Direct network effects: An increase in usage leads to a direct increase in value for other users. For example, telephone systems, fax machines, and social networks all imply direct contact among users. An example is online gamers who benefit from participation of other gamers as distinct from how they benefit from game developers.

Indirect network effects: Increases in usage of one product or network spawn increases in the value of a complementary product or network, which can in turn increase the value of the original. Examples of complementary goods include software (such as an Office suite for operating systems) and DVDs (for DVD players). This is why Windows and Linux might compete not just for users, but for software developers.

Cross network effects: An increase in usage by one set of users increases the value to and participation of a complementary and distinct set of users, and vice versa. An example is developers choosing to code for an operating system with many users, with users choosing to adopt an operating system with many developers.

State Library of Queensland presently bring some basic online services by using their e-services. They includes access One Search (online library resources), and book a computer. They also have Twitter and Facebook account with thousand of followers. This could bring more value for them because they have many followers and users. However, their online content need to be upgrade which user can interact with and access easily on many platforms not online on the desktop web browsers and online contents for different group of people like play-study area for kids. For the direct network effect, the more the new users use and get involved on the services on their website, the more value they gain. For the indirect network effect, users often visit their website and use their online services, new users could be brought by currents user and their interesting online services. So they could find other social networks like Facebook and Twitter to keep in touch with new updates and events for SLD. On the other hand, cross network effect could happen when their users spend much times on their online contents, they interact with Library and other users by feedbacks and comments. Library can gain more value from the feedbacks and comments of users and their frequent of visiting the pages.

Netsmart – Professional Service Company

Professional services are occupations in the tertiary sector of the economy requiring special training in the arts or sciences. Some professional services require holding professional licenses such as architects, auditors, engineers, doctors and lawyers. Other professional services involve providing specialist business support to businesses of all sizes and in all sectors; this can include tax advice, supporting a company with accounting, or providing management advice.

Netsmart Technologies is an American company that develops and sells health information technology, including electronic health records, especially for organizations and entities in the behavioral health field. It was founded in 1992 although its technology origins go back to 1968 with the founding of Creative Socio-Medics, which it acquired in 1994. Netsmart has since grown via many other acquisitions. It is headquartered in Overland Park, Kansas.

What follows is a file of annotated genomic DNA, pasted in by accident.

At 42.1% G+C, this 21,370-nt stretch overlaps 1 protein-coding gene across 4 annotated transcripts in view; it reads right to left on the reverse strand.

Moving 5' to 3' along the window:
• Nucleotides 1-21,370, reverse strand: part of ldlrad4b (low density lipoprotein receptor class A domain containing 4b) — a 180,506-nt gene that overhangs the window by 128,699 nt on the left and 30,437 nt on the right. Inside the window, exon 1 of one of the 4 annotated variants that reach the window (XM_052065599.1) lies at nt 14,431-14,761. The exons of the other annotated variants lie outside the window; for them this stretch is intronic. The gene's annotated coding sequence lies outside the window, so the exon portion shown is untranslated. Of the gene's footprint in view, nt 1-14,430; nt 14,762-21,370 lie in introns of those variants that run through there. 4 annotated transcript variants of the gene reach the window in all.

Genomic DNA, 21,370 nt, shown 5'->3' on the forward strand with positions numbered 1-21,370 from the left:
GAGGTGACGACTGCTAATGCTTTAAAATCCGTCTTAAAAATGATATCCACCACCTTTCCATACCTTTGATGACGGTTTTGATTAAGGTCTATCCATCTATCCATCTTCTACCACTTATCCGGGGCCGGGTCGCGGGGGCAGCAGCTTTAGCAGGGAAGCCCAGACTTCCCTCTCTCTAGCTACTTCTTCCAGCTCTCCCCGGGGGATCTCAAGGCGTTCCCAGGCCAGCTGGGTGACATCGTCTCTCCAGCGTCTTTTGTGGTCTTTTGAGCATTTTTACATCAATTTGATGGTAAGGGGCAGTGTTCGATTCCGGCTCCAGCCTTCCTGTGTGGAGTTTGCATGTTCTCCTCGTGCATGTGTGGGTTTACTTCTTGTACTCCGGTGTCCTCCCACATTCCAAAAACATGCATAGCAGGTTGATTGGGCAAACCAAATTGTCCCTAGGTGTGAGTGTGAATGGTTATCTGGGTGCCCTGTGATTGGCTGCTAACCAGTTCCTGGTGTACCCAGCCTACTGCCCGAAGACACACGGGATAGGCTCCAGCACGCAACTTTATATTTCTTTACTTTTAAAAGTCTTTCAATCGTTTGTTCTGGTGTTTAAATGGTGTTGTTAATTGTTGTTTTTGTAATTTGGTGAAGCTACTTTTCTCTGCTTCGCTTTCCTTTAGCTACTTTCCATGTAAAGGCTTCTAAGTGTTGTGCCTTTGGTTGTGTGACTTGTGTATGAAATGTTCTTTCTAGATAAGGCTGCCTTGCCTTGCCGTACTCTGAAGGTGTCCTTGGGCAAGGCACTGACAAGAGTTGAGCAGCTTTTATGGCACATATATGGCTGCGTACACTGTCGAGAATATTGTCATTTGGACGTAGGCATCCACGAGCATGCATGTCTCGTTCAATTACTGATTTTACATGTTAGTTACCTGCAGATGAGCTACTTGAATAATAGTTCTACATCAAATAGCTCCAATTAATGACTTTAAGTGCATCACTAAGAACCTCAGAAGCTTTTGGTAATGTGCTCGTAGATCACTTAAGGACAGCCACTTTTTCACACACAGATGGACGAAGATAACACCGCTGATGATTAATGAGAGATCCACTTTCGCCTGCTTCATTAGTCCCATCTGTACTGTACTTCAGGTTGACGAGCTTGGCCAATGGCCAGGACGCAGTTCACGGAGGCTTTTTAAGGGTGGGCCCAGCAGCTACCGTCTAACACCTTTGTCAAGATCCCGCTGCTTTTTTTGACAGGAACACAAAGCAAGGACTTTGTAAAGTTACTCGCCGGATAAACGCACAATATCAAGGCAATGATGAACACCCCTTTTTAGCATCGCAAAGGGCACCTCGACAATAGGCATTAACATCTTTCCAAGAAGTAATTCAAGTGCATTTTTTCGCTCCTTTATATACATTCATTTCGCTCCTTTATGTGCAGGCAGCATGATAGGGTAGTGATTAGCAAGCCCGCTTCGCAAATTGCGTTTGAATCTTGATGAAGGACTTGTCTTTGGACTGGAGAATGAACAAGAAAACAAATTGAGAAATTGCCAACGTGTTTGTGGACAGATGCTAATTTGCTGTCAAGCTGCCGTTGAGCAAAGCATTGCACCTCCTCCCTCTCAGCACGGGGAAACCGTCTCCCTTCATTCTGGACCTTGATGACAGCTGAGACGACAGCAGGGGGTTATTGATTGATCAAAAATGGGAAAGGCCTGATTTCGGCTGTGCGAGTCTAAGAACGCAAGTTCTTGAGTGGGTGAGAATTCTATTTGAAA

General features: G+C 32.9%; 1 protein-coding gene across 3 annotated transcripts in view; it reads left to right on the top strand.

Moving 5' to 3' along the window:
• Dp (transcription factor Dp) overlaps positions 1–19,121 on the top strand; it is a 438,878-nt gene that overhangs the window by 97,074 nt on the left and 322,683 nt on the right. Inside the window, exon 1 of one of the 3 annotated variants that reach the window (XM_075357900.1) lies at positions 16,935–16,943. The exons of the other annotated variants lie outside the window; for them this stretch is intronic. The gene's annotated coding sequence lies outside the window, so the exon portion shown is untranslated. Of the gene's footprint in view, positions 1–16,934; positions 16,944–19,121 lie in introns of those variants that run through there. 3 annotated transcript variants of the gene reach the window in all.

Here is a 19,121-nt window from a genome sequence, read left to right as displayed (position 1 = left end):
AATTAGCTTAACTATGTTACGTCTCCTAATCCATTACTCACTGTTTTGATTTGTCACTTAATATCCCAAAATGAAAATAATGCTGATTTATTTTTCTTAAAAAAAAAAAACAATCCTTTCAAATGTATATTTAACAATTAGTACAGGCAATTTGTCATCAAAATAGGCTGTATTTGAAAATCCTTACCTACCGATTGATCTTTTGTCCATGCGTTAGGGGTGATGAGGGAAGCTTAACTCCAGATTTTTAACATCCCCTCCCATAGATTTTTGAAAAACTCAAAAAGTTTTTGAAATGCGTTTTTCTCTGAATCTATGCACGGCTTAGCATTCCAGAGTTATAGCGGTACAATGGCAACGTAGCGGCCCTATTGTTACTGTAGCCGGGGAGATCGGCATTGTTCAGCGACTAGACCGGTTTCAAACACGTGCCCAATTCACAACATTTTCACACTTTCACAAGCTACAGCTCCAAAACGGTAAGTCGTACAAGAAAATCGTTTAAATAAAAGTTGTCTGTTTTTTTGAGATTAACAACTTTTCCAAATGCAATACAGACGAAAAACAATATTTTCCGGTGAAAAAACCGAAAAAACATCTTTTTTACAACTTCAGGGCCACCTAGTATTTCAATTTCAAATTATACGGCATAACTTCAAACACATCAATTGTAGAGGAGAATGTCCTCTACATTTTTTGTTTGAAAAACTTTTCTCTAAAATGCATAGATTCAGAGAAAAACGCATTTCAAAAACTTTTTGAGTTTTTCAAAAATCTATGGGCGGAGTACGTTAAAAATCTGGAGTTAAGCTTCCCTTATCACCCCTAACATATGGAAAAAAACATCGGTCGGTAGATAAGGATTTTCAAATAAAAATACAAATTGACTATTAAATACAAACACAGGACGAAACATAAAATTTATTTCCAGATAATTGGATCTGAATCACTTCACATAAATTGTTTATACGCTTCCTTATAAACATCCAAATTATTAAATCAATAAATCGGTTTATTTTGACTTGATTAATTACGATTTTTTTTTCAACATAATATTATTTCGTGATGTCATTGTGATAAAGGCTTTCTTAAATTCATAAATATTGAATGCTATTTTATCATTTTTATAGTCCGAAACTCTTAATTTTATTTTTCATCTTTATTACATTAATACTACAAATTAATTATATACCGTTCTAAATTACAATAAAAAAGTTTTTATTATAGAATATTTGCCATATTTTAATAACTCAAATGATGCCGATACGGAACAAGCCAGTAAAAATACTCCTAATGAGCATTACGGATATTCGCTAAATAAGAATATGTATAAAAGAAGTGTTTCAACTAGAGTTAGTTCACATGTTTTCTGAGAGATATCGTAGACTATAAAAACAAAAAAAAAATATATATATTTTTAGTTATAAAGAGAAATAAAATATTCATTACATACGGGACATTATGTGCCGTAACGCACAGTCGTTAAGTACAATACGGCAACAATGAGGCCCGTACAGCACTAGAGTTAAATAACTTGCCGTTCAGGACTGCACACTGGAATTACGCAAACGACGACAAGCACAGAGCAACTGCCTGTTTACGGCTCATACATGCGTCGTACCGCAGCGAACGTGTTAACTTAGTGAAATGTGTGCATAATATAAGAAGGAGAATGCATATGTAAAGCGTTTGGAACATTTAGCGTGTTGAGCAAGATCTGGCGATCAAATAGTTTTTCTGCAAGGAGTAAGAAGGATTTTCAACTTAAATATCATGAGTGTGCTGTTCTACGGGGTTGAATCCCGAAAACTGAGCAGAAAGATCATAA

At Netsmart they are trying to change the world. Literally, the work they are doing helps their clients provide better care to some of the nation’s most vulnerable populations. They take their leadership position in health and human services seriously.  Netsmart is the knowledge and technology partner for more 23,000 health and human services provider organizations nationwide, including 450,000 care providers and 40+ state systems.

LinkedIn, Twitter, Facebook, and their own Blog are their official social channels to communicate with their customers. It’s really convenient to contact them by many ways. They use the social network to introduce, advertise and interact themselves to customer. Most of following from their LinkedIn, Twitter and Facebook account more than Google+, and YouTube.

Besides that, Currently Netsmart offers many solutions and services for their clients including social media consultancy services that can help organisations:

Screenshot 2015-10-10 17.55.35

Especially, Netsmart, a market leader in behavioral health care information technology, has earned the “Best-of-the-Best” distinction from Service Performance Insight (SPI). The recognition is based on an annual SPI in-depth analysis of professional services organizations to determine which are performing above industry benchmarks in such areas as client satisfaction and managing large project volumes.

Morover, rapidly growing Netsmart began utilizing FinancialForce PSA (Professional Services Automation) in 2014. The cloud-based enterprise resource planning platform allows Netsmrt to effectively deliver solutions to health and human services provider organizations nationwide as they improve the quality of life for millions each day.

As the relevant value levers associated with implementing Enterprise 2.0 as published by McKinsey Global Institute (2012), I think they focus on marketing and sales with  derive customer insights, the use social technologies for marketing communication/interaction, and generate and foster sales leads.